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And anyone who wants to browse with JavaScript disabled…

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I stopped worrying about those users years ago. Don't even bother with <noscript> anymore. It's 2015 and all browsers support JS these days. If you disable browser features then you really shouldn't be surprised when functionality breaks. The same would happen if you disabled CSS or images.

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Funny you should invoke turning off CSS and images -- a lot of people have actually worked pretty hard to make standards that would work for cases where visitors had them disabled, or want low bandwidth options, or had their own custom style sheets, or weren't using a visual user agent (or even, for that matter, directing the user agent manually).

A failure of function availability from turning off images or CSS is a failure of developers, not a failure of the platform or user agent. You can find sites even in 2015 that either straight up work or degrade gracefully when being browsed by Lynx (a browser that I don't think has seen even a dot-release update since 1999) because they were put together by thoughtful professionals who understand the platform.

If you're trying to deliver an application that absolutely requires client side computation or specific browser APIs, you can have a pass for choosing the have your site not work without JS.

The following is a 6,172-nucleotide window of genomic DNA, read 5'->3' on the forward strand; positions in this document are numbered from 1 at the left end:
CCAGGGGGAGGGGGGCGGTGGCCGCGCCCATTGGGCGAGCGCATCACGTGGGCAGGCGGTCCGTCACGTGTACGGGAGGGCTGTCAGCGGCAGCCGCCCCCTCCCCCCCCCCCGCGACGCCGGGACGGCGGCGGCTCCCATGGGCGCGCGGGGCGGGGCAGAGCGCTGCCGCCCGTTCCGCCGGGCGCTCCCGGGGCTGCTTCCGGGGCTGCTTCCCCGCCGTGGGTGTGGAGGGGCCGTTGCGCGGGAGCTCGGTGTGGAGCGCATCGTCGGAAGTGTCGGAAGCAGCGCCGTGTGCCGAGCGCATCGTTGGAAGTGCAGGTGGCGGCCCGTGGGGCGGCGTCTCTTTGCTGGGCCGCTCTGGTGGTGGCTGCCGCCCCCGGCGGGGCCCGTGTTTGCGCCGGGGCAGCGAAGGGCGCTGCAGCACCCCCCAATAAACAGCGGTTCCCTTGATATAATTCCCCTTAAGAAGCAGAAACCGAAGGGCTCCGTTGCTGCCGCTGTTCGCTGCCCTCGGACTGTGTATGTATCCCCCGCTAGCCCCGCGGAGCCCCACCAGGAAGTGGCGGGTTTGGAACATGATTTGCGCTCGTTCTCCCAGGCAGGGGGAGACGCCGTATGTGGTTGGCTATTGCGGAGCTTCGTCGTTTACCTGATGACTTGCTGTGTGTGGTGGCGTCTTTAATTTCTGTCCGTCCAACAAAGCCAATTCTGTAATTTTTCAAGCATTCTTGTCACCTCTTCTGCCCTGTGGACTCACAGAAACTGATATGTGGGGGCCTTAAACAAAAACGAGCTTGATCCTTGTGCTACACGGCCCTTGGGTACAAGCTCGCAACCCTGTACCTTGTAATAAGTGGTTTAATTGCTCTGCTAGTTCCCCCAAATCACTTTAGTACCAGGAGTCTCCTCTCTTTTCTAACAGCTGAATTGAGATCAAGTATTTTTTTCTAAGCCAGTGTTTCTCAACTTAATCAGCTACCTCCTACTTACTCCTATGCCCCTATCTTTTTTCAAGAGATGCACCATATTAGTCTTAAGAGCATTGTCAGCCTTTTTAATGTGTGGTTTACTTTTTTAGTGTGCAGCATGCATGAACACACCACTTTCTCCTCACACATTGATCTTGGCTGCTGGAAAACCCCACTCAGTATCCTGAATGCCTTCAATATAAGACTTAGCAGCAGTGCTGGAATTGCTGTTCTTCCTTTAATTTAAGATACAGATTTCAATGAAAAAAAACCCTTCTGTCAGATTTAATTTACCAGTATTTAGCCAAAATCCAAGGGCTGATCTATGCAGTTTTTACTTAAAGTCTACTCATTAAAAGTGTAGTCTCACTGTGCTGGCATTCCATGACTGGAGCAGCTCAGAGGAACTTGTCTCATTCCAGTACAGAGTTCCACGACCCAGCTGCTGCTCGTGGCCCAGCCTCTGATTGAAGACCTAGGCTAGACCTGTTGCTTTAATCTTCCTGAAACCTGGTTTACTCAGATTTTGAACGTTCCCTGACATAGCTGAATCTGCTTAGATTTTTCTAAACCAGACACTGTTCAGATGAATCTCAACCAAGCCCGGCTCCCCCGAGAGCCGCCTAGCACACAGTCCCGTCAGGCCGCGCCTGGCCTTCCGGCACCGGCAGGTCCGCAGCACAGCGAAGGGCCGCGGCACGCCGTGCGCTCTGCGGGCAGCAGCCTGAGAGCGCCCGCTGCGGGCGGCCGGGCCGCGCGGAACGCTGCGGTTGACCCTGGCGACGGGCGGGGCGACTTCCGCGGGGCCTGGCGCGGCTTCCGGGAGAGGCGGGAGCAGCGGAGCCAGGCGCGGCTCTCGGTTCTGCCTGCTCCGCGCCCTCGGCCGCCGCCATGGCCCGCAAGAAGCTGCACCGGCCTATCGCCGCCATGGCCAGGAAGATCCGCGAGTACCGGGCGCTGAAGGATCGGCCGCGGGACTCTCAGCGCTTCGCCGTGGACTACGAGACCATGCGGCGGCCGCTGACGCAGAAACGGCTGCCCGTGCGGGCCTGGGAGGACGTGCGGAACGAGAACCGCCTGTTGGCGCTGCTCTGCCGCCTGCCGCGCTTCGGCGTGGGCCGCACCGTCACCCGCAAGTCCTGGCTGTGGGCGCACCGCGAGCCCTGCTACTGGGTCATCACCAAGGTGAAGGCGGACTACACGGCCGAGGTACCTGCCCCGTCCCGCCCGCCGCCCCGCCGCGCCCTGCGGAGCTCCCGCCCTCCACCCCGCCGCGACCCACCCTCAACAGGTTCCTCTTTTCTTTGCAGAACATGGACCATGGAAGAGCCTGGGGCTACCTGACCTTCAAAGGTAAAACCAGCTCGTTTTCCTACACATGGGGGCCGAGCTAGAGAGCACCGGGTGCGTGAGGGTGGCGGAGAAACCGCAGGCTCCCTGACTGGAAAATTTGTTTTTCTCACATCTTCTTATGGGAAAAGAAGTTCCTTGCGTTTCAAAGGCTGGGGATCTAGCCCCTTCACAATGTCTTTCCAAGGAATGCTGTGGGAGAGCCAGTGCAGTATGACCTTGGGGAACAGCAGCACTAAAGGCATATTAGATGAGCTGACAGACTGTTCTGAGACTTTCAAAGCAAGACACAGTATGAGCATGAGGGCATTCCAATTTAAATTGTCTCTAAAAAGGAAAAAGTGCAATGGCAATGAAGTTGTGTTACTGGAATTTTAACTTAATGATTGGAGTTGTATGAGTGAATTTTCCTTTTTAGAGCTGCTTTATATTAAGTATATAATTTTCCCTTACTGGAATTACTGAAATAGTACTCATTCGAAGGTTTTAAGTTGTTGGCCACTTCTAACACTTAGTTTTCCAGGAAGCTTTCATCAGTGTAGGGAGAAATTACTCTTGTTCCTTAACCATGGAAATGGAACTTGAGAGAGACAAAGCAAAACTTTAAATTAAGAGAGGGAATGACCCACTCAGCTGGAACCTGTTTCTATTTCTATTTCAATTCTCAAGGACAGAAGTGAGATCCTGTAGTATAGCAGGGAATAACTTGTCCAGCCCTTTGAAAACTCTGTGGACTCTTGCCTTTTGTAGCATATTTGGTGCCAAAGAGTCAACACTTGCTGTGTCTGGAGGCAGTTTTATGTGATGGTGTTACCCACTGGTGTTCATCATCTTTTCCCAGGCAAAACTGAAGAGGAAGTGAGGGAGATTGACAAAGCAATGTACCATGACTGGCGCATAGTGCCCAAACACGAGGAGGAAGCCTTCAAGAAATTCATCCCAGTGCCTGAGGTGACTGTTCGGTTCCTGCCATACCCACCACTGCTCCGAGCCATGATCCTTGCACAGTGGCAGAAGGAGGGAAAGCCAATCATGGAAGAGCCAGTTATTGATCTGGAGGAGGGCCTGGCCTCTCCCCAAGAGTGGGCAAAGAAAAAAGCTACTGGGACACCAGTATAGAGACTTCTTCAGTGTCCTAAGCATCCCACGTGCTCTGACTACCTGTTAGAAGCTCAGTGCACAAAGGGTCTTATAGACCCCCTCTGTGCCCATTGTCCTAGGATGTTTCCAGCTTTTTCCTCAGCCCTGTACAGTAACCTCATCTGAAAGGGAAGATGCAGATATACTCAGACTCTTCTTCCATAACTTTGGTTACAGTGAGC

If your site really is just a series of documents (either static or dynamically computed), though, there really isn't much of an excuse.

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>a lot of people have actually worked pretty hard to make standards that would work for cases where visitors had them disabled, or want low bandwidth options

In cases like this, wouldn't it make more sense to have that information available in an API? Once you've removed all styling and interaction, it seems like something that would work better as simply sending raw data, and letting the client decide what to do with it.

Schema.org is a good example of how this would work with the modern web. Markup relevant data (eg. product ratings, movie times) and let the clients render it as desired. You can still provide CSS/JS for modern browsers.

Seems a lot more elegant to me than designing pages to gracefully fallback when JS/CSS is missing, as that would seriously restrict design.

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When you say "simply send raw data, and let the client decide what to do with it," you're more or less describing the original vision behind delivering markup before we got obsessed with instructions of one stripe or another to control visual presentation.

The crucial question is probably what's considered "raw" -- or perhaps to talk more in terms of web-related philosophy, which media type you'd expect most user agents to be able to handle by default... and despite the (reasonable) popularity of JSON, the answer is pretty much HTML with some kind of microformat information embedded via attributes.

In other words, the schema.org approach is arguably pretty much what you're supposed to do in order to design pages to gracefully fall back. I'm not sure why you might think those two concepts are at odds. :)

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People who disable features of their browser on purpose will always be getting a degraded experience. No way around that.

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People have JS disabled without their intent. Corporate security standards, broken JS in CDN served libraries, mobile proxy browsers, the list goes on…

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With the rate CSS is accumulating kludges and the fact that, when together with HTML5, it has already crossed the Turing-completeness threshold, I wonder how long it will take before companies start requiring browsers to disable subsets of CSS...